Wheat School: The key to planting in dry soils

Whatever you do, get out there and plant your wheat.

That’s the message agronomist Peter Johnson has for Ontario wheat growers in this episode of the Wheat School. “Either plant into moisture or plant in dust,” says Johnson, who notes that many growers across the province are hesitant to plant because of widespread dry soil conditions.

Many growers argue that you should leave wheat in the bag until it rains. “That’s all bad news,” says Johnson, “because once it rains it may never stop. If it’s in the ground at an inch and a quarter, once it rains it will start to grow.”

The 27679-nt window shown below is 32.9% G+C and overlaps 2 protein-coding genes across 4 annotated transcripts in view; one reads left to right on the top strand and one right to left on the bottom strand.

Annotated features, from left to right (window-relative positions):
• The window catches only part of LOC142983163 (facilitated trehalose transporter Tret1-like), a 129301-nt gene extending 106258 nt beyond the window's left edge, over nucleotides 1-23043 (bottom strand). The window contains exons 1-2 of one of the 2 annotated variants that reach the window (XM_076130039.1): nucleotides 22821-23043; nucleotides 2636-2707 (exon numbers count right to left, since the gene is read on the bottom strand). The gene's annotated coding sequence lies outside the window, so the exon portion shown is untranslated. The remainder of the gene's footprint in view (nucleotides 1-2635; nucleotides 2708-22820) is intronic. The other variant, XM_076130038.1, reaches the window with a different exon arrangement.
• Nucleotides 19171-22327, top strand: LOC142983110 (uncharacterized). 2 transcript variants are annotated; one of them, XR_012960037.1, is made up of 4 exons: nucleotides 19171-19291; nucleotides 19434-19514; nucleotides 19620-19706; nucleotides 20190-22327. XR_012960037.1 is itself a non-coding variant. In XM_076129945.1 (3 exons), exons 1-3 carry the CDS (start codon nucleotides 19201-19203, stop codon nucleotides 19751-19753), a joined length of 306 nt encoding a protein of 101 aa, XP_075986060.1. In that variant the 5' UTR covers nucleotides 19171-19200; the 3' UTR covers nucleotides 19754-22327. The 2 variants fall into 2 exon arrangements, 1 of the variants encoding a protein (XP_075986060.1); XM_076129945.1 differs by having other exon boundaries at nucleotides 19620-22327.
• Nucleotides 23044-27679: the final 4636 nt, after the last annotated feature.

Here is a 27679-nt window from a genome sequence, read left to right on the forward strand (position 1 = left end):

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Johnson says it’s critical to get wheat planted as soon as possible because early planting strongly correlates with higher yields. “If growers can get to moisture, that’s the right choice.” But how deep is too deep? “If it’s early in the fall and it’s warm, plant to moisture even if its three inches deep,” he says.

“It will take a little more heat to get the wheat out of the ground, but it will still bounce out of the ground and you’ll have a nice, even stand,” says Johnson

 

RealAgriculture Agronomy Team

A team effort of RealAgriculture videographers and editorial staff to make sure that you have the latest in agronomy information for your farm.

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